In yesterday’s post Too Old to be This Young, I told you all that I was staying with some buddies in The El Cortez Hotel.
The El Cortez.
The armpit of Las Vegas.
In fact, it doesn’t even deserve to be called the armpit of Vegas. It’s more like a hanging wart on the armpit of Las Vegas.
I’m sorry, but I don’t have a lot of nice things to say about El Cortez right now. I mean, it was dirty, and it was smelly, and it was fun to make jokes about murder and death while we walked the halls.
But then the incident with the blood-covered towel happened, and shit became real.
Pardon my French.
But I’m trying not to lose my lunch here, and I’m not doing a very good job of it.
When we first checked into our shared hotel room, I noticed a peculiar stench. It wasn’t quite the stench of death. It was more the stench of what was once death, covered with cheap whiskey, covered with B.O., covered with sex smells, covered with old fried chicken, covered with more B.O., and covered with nursing home.
With the smell that hit us, I was 100% absolutely positively certain there had to be a decaying body under the bed, so I looked. Nothing there but an old pair of granny panties that had long before become infused into the carpet. I think I saw whiskers protruding from one of the leg holes, but nothing that would account for the smell. After a thorough search, I decided it must just be the permanent smell that has long ago become part of the wallpaper.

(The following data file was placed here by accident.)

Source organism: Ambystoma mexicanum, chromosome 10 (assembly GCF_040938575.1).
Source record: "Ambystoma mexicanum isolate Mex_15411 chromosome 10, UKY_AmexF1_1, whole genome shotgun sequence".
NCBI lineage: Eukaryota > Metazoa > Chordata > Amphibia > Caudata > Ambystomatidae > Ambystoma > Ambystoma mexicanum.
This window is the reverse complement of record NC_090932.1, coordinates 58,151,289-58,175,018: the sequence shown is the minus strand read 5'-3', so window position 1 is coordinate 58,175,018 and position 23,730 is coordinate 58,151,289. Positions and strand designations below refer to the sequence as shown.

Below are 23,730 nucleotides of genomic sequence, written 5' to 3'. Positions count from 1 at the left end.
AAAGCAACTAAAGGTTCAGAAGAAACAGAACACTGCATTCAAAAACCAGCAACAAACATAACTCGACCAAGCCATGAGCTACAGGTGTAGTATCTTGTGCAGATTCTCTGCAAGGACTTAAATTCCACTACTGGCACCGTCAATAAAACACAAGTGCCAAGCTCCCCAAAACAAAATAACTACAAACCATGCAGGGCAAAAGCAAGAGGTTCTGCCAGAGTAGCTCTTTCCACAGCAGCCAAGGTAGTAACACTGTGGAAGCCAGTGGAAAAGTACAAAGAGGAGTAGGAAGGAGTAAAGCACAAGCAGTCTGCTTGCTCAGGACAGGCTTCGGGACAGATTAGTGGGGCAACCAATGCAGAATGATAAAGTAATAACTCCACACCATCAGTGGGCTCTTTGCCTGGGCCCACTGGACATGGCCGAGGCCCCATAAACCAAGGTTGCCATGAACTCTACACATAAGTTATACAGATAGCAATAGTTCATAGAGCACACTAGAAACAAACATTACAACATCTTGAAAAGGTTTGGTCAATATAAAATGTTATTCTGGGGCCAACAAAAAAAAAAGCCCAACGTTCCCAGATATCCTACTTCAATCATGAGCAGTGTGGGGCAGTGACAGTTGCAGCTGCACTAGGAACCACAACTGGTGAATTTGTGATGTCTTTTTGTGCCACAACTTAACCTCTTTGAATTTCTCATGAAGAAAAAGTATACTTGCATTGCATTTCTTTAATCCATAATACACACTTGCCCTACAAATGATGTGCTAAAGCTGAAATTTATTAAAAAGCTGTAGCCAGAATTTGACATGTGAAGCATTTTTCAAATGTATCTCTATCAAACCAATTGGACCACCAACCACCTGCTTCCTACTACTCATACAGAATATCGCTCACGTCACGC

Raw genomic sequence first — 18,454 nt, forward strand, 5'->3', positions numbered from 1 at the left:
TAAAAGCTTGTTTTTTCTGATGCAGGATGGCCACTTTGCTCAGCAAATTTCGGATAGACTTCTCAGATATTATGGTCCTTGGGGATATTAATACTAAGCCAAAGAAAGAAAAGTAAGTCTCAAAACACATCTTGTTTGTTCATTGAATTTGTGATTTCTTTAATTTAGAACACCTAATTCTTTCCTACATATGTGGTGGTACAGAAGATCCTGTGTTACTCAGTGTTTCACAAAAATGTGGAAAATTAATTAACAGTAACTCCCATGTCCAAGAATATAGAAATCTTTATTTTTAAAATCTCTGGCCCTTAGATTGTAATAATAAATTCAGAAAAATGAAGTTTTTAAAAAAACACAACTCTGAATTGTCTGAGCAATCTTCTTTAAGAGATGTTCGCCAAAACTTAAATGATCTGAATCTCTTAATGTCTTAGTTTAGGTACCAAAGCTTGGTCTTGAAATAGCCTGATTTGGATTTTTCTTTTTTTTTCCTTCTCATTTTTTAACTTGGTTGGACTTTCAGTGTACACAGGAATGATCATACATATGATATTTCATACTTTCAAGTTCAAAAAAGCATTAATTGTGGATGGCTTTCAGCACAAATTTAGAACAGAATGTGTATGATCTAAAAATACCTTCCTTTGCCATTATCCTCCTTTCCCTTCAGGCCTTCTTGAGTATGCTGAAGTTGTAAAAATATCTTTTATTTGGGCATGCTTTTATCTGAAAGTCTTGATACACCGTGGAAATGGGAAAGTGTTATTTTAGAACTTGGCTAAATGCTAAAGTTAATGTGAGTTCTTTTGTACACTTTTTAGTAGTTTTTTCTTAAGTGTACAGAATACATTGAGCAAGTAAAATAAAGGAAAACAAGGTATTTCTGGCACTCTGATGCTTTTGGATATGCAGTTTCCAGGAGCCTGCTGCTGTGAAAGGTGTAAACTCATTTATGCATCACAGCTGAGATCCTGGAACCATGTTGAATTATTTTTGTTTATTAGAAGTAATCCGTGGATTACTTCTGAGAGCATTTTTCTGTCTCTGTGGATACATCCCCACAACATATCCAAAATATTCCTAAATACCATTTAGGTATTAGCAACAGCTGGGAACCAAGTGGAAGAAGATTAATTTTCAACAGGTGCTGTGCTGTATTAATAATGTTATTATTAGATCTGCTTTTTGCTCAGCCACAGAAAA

And, then we crashed (which was when I wrote yesterday’s post), and by the time we had ventured back out again and spent a couple hours hitting the roulette table, we were part of El Cortez.
The smell no longer smelled like anything.
The décor no longer seemed dilapidated.
Eighty-year old diseased and eager prostitutes became attractive temptations for us.
We were more or less fluent in Chinese, the only language the dealers there seem to speak.
And, our disgusting crap-hole room seemed like a luxury suite.
That is El Cortez. The hanging wart on the armpit of Vegas. Stay there a few nights sometime. You’ll be amazed how your perception of acceptable reality changes when you’re throwing dice next to homeless people who have bathed much more recently than the men with the derelict tuxedos and long sticks behind the craps tables.
On day two, my buddy AJ had lost too much money in El Cortez, so he decided to head off to another casino and play some poker, a game he’s truly great at.
At that point, we were all on cloud zero after having stashed more than 100 entry-cards as a group into a drawing that was held that morning. There were five chances to win. We knew we would win. We had plans of what to do with the money as a group when we did win. We could smell the win. We could taste the win.
We didn’t win.
My friend Brian, as they started spinning the wheel, pointed to a toothless hillbilly with hiked up semi-transparent shorts standing in front of us and said, “I guarantee he’ll win.”
Less than a minute later the hillbilly was jumping up and down screaming about his five hundred dollar prize. And I can’t blame him. Five hundred dollars buys a lot of squirrel jerky.
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